Recapture Provisions for Prevailing Wage and Apprenticeship Adder (PWA): Projects must consistently meet prevailing wage and apprenticeship requirements over a five-year period to avoid recapture. This recapture would apply even if the tax credit is purchased on a transferable basis. Taxpayers will need to demonstrate compliance annually by filing a form that includes information about the payment of prevailing wages, or risk having tax credits disallowed. This will require investors to do ongoing compliance monitoring and reporting, even if they are just buying tax credits on a transferable basis.
Other Notable Amendments and Clarifications:
- Expansion of Eligible Energy Property: Updates definitions for the types of energy property eligible for the energy credit, including newer categories added by the IRA. This includes the inclusion of solar process heat equipment for industrial or commercial use, a category which previously had some ambiguity.
- Clarification on Credit Transfer Rules: Specifies how new credit transfer rules apply to energy credit recapture rules, especially in cases of non-compliance with PWA requirements.
- Eligibility of Specific Equipment: Defines the eligibility of power conditioning and transfer equipment, like the above-mentioned subsea export cables in offshore wind projects and certain equipment in onshore substations.
Guidance on Qualified Interconnection Costs:
Addresses costs that can be included in the basis of some lower-output energy properties. Property incapable of storing or generating electricity or thermal energy cannot avail the 1 MW exception. Consequently, this renders all electrochromic glass properties, fiber-optic solar energy properties, and microgrid controller projects subject to the prevailing wage and apprenticeship stipulations.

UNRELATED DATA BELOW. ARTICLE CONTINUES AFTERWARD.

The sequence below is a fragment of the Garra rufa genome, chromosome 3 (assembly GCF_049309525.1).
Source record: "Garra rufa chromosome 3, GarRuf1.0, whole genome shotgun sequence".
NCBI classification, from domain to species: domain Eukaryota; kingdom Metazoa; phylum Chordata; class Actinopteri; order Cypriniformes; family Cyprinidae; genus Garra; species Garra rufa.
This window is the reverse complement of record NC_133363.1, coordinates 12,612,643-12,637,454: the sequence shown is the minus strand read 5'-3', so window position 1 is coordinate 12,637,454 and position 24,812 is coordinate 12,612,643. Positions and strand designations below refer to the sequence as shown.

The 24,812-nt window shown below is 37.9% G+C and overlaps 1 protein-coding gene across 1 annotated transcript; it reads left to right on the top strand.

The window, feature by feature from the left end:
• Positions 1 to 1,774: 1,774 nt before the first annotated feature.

- Additional General Requirements and Rules: Covers a range of topics such as functionally interdependent components, integral property parts, the application of the “80/20 Rule” to retrofitted energy property, dual-use property, and the separate ownership of energy property components.
Public Interaction and Future Developments
The Treasury Department has also released additional descriptions and commentary on these regulations: https://home.treasury.gov/news/press-releases/jy1920
Stakeholders are invited to comment on the proposed regulations and request to speak or outline topics for discussion at a public hearing scheduled for February 20, 2024. The deadline for these submissions is 60 days after the publication of the regulations in the Federal Register, expected on November 22, 2023. If no outlines are received by then, the public hearing will be cancelled.
The release of the proposed regulations marks a significant step in refining the legal framework governing energy credits under Section 48. This comprehensive document offers a detailed overview of the expected changes and their implications. Foss & Company anticipates providing further analysis and observations in the coming weeks, contributing to a deeper understanding of these regulatory developments.
Read the related IRS release —IR-2023-220 (November 17, 2023) for more information.